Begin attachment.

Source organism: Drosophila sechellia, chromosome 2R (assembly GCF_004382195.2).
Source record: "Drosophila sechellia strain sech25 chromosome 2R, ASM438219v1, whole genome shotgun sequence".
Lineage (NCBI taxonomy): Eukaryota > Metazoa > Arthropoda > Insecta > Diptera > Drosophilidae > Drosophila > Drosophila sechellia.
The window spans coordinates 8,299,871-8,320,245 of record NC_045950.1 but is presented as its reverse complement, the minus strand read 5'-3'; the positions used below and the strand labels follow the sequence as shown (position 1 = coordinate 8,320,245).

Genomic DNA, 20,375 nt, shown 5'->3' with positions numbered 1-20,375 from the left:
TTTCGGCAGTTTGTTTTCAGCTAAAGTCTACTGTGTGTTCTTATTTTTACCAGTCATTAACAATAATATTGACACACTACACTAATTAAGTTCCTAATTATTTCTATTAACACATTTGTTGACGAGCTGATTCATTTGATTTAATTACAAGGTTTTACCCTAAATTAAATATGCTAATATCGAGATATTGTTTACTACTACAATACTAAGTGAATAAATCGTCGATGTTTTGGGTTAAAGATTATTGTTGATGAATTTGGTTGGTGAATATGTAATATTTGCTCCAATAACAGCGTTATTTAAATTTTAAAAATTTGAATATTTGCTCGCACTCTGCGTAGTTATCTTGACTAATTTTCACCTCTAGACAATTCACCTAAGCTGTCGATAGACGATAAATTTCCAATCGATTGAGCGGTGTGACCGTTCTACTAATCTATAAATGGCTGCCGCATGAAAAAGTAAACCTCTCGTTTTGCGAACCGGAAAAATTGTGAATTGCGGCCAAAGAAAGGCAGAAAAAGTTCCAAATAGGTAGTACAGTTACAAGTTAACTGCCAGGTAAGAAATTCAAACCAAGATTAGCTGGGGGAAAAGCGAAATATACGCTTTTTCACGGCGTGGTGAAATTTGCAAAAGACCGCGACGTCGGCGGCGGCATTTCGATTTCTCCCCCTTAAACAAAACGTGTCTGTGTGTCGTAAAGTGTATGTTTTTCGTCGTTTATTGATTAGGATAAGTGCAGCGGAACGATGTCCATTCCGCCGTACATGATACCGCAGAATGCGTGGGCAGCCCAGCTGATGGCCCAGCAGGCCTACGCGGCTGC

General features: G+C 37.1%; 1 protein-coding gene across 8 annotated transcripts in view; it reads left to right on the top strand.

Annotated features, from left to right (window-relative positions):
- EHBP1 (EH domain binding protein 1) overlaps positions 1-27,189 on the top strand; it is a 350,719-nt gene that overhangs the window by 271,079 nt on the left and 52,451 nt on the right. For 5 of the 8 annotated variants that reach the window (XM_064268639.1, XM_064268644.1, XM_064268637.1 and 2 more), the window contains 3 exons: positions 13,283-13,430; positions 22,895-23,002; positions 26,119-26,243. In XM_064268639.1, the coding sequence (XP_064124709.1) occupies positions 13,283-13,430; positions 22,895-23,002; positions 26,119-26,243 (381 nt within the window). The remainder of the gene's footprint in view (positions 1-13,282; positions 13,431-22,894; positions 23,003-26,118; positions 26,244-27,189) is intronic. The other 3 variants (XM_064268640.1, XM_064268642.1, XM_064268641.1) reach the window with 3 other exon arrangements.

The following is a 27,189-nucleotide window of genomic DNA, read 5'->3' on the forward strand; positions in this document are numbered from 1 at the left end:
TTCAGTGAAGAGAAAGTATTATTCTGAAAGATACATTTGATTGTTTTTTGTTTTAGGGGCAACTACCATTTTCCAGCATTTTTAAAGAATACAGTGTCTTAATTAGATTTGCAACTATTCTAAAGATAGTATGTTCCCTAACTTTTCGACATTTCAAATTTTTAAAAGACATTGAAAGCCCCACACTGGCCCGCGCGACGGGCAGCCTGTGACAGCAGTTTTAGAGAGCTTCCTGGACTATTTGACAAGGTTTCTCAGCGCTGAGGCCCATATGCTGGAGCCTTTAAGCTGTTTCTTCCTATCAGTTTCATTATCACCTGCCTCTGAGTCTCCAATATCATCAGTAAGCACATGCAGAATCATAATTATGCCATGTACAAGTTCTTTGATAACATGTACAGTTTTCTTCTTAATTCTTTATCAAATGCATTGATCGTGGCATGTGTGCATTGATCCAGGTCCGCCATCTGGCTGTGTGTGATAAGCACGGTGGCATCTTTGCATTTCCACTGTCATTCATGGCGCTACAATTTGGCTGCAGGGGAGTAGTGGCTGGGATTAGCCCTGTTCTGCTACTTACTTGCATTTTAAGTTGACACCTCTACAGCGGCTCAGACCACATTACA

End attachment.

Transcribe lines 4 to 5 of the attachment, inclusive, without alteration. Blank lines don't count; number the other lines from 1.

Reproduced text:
The window spans coordinates 8,299,871-8,320,245 of record NC_045950.1 but is presented as its reverse complement, the minus strand read 5'-3'; the positions used below and the strand labels follow the sequence as shown (position 1 = coordinate 8,320,245).

Genomic DNA, 20,375 nt, shown 5'->3' with positions numbered 1-20,375 from the left: